IPDC Project source of funds: IPDC Special account

The media in Somalia has grown despite the chaos that ensued after the fall of the military government of General Siad Bare. In Mogadishu alone, there are over 10 independent radio stations, more than 20 privately-owned newspapers and more than 30 Somali websites on the internet, but all of these media outlets are directed by men who also occupy positions of authority. Women neither sit at the decision-making organs of these media institutions nor work as managing directors, editors and owners. Women journalists do not receive the same opportunities as their male counterparts in terms of...

The purpose of this project is to establish and make operational a sustainable Radio Station and Community Multimedia Centre at the Youth Training Centre to service the Trinidad and Tobago Prison Community in recognition that they are a special needs, high risk community of over 4000 members, and therefore to increase the diversity of media and impact positively on Press Freedom. The Trinidad Youth Council is also motivated by the empirical findings of Ito and DiClemente, showing the benefits of engaging Youth in learning processes that involve the use of Digital Media and its implication...

There are some 48 publications in circulation in Uganda, according to the official Media Council website, and 8 TV stations regularly on air with many more registered. Most of these stations are urban-based. The Uganda Broadcasting Corporation (radio and TV), government owned and controlled, struggles to operate as a public broadcaster, covering only 3/4 of the country. Community radio is weak and faces serious financial and human resource challenges. There are also barely any operational community newspapers or television stations.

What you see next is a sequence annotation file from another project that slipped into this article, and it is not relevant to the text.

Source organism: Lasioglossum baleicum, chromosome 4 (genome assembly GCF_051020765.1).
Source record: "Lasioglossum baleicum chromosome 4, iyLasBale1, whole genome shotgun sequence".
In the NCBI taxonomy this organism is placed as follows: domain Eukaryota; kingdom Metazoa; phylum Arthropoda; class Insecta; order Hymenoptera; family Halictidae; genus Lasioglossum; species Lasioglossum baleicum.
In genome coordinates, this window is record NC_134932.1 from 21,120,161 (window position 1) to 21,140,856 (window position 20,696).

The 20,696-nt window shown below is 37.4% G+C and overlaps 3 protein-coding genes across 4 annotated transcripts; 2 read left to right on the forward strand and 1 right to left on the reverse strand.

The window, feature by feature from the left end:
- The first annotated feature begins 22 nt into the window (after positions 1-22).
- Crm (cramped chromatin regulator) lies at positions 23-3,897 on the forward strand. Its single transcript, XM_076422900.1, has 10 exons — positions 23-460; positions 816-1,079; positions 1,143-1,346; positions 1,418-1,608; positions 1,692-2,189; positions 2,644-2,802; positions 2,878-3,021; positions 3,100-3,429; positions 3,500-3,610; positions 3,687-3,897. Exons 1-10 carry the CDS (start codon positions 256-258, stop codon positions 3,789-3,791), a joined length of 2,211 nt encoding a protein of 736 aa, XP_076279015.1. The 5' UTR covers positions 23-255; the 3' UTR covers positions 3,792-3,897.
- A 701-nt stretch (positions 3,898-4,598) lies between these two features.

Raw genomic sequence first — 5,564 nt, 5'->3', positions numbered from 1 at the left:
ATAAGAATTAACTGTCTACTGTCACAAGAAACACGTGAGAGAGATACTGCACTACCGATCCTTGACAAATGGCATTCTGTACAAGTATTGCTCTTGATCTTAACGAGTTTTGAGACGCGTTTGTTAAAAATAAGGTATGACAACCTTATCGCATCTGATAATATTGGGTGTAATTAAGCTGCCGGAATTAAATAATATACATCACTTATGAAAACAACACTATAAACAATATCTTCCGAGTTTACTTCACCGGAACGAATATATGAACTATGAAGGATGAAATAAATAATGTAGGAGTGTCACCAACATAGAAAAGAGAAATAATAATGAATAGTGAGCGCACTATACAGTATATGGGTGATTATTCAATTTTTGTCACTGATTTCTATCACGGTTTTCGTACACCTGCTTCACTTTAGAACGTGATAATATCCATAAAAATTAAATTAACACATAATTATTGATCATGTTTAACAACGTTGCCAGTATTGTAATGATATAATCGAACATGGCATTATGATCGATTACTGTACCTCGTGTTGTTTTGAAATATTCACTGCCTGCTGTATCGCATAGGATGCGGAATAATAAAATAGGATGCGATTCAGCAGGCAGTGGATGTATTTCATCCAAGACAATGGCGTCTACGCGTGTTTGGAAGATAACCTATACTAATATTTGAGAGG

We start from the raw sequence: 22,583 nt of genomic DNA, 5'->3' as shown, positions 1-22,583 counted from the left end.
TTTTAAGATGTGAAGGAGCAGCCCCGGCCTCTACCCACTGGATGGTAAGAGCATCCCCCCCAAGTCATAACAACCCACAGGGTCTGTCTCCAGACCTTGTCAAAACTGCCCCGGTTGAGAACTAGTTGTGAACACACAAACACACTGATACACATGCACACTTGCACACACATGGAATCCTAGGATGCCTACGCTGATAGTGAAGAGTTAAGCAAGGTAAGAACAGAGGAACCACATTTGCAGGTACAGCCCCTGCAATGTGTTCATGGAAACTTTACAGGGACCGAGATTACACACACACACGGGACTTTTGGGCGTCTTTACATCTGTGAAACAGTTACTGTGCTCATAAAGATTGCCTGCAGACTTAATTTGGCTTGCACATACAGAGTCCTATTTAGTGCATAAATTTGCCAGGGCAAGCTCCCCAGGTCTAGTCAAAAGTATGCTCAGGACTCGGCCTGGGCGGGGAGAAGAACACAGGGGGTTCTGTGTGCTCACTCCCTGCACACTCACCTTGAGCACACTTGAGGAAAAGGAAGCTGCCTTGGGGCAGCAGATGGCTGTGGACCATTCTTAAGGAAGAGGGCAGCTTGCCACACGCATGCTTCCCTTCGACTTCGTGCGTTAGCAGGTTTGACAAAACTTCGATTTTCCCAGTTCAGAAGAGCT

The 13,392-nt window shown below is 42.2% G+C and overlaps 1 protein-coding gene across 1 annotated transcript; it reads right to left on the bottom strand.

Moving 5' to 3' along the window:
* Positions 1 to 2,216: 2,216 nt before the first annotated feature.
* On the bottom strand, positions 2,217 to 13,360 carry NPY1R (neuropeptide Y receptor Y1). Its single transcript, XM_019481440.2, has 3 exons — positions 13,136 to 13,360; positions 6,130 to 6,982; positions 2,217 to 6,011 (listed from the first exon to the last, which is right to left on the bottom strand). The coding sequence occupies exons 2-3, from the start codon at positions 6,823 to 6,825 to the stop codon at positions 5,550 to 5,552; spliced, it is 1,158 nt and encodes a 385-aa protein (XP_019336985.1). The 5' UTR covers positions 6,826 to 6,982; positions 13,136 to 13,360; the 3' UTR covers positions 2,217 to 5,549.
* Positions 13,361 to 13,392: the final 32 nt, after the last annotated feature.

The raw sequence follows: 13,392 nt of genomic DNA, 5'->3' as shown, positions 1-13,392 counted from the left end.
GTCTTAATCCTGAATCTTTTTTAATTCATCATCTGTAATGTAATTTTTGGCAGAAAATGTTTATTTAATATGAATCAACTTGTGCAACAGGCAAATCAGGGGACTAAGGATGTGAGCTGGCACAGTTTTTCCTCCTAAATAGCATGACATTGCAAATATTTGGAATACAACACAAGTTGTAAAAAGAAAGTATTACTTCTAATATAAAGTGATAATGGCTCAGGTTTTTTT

While the growth in the broadcast sector...

The Caribbean region is exposed to a wide range of natural disasters such as floods, hurricanes, earthquakes and volcanoes. It has been described as the second most hazard-prone region in the world. Various factors render Caribbean populations extremely vulnerable to disasters. These factors include socioeconomic issues such as high population density and high levels of poverty.
 
The Commonwealth Broadcasting Association (CBA) is the largest global association of public service broadcasters and the Caribbean Broadcasting Union is the regional broadcasters’ union. The provision...

The media landscape in Uganda (including new media) is characterized by diversity, independence and sustainability. The number of licensed Radio stations as at July 2010 is 244. Out of these, only eight are community based radio stations. In reference to the African Media Barometer Uganda report 2010, the editorial independence of print media is protected adequately against undue political interference. A number of universities offer degree courses in journalism. One, Makerere, has a Master’s programme. In 2002, the Eastern Africa Media Institute – Uganda Chapter developed a National...